The chemical potential $\mu$ of a pure phase corresponds to the Gibbs free energy $G$ divided by the amount of substance $n$:

$${G\over n} = \mu,$$

so the units of $\mu$ are $\pu{kJ mol^-1}.$

What do we call it when we are using the Gibbs free energy divided by the molecular weight? My units are $\pu{kJ g^-1},$ and I am not sure what's that called in chemistry. Is there a name for it?

Edit that might help: I use these values (of Gibbs free energy over the molecular weight) to calculate the thermodynamic "likelihood" of mineral phases to occur at any given temperature and pressure. It's something that we just learn to do, but I never really understood what it corresponds to.

  • $\begingroup$ Could be many things, xkcd.com/687 $\endgroup$
    – Karsten
    Commented Sep 30, 2021 at 15:26
  • 1
    $\begingroup$ Well, it's the specific Gibbs free energy of a substance. Off the top of my head, I cannot think of any physical rationale for using such a quantity over the molar Gibbs free energy (which is more fundamental in the sense that moles are just numbers, so it's a natural way to get an intensive quantity). Presumably the molar mass of your compound is constant across phases, so everything ends up being proportional to the molar Gibbs free energy, just in units more conducive to experimental measurement. $\endgroup$ Commented Oct 1, 2021 at 0:57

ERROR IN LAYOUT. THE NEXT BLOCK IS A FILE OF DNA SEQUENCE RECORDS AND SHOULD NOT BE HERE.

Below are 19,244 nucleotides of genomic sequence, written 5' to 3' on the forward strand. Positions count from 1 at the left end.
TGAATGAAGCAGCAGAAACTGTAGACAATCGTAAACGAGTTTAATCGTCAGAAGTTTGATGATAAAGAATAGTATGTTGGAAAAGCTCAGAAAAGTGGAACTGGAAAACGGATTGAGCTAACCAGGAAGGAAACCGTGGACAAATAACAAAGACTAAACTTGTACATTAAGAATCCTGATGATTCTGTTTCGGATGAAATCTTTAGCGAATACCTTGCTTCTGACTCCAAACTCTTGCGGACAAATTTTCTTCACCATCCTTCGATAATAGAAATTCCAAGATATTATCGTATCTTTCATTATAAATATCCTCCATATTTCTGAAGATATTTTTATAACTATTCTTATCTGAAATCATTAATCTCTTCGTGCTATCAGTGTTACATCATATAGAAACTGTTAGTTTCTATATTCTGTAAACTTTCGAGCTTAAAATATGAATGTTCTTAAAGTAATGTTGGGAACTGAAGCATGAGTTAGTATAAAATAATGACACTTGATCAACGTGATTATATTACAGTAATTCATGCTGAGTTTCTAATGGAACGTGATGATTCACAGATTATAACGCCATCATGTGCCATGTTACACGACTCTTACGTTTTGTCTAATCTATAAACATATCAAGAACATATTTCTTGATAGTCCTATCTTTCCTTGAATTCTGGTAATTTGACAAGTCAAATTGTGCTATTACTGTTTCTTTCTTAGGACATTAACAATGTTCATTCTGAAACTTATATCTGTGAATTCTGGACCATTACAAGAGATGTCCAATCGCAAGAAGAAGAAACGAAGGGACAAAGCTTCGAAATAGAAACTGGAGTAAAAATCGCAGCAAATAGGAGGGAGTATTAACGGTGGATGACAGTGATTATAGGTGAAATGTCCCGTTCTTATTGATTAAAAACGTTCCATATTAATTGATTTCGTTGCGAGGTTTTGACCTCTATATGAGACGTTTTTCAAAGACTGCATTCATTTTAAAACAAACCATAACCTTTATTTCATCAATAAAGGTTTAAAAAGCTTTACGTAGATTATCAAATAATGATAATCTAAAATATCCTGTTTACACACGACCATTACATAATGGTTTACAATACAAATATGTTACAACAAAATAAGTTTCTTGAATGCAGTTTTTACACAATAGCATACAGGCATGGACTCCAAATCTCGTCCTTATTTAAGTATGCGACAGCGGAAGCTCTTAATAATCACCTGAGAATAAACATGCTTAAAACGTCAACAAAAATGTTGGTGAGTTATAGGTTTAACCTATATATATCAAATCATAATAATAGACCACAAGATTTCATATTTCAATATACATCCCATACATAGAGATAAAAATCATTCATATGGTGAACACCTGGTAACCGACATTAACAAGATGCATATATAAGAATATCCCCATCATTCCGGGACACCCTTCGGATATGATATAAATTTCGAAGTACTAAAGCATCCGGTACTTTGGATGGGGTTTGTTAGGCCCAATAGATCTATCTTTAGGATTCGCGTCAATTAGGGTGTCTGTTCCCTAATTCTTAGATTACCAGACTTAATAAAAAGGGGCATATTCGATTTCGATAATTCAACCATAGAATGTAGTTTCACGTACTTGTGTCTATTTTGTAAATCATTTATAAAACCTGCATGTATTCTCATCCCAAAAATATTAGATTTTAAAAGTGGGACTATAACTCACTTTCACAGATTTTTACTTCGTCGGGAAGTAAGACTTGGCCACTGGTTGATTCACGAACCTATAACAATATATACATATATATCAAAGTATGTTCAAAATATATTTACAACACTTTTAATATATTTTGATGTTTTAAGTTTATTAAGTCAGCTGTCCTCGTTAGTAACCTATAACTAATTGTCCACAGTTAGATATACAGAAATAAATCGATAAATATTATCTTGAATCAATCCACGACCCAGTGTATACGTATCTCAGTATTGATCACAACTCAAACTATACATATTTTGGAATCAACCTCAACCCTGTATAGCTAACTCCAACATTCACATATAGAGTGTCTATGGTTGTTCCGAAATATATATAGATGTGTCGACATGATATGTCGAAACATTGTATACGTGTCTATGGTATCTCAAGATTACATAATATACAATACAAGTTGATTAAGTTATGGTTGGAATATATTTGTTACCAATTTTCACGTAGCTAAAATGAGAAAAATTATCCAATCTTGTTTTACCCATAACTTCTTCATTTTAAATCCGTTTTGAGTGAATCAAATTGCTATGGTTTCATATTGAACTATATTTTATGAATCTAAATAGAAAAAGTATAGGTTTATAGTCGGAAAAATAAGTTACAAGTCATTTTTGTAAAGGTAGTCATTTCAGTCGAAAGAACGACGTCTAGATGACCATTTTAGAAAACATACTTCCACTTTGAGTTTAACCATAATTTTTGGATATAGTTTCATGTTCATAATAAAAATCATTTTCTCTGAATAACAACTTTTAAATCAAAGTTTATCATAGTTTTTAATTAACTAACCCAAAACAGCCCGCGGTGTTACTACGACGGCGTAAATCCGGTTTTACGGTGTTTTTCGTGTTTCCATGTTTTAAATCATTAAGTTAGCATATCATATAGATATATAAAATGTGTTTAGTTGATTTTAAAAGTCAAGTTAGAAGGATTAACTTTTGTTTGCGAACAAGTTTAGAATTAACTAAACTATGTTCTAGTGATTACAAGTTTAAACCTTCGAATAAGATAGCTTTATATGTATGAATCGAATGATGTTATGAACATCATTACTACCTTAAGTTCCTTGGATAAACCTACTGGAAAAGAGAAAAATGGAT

• $\begingroup$ @a-cyclohexane-molecule, I think you are right - thanks for that! However, I keep finding contradicting info on this - theory.physics.manchester.ac.uk/~judith/stat_therm/node43.html and web.gps.caltech.edu/~asimow/glossary.html defend the specific Gibbs energy (SGE) as you mentioned, but for example rsc.org/suppdata/cy/c2/c2cy20488f/c2cy20488f_2.pdf says the opposite - it says that SGE is given in KJ mol-1. But most places do say that SGE is indeed Gibbs free energy over the mass - (thanks for the tip!) And it is also the partial derivative of the chemical potential. $\endgroup$ Commented Oct 1, 2021 at 4:31
  • $\begingroup$ If anyone knows a good book on thermodynamics relating these concepts, I'd be happy to learn about it! $\endgroup$ Commented Oct 1, 2021 at 4:35
  • $\begingroup$ Do not confuse molecular weight/mass = mass of a molecule with molar mass = mass of 1 mol. The Gibbs energy divided by the mass of a molecule cannot have unit kJ/g, as you did not divided the energy by the mass in grams. It does not relate to the 1 g of substance, but to mass of 1 molecule, that is not asigned to any mass unit. Unless you considered the G. energy of 1 molecule and divided it by the mass of the molecule in grams. $\endgroup$
    – Poutnik
    Commented Oct 1, 2021 at 7:41


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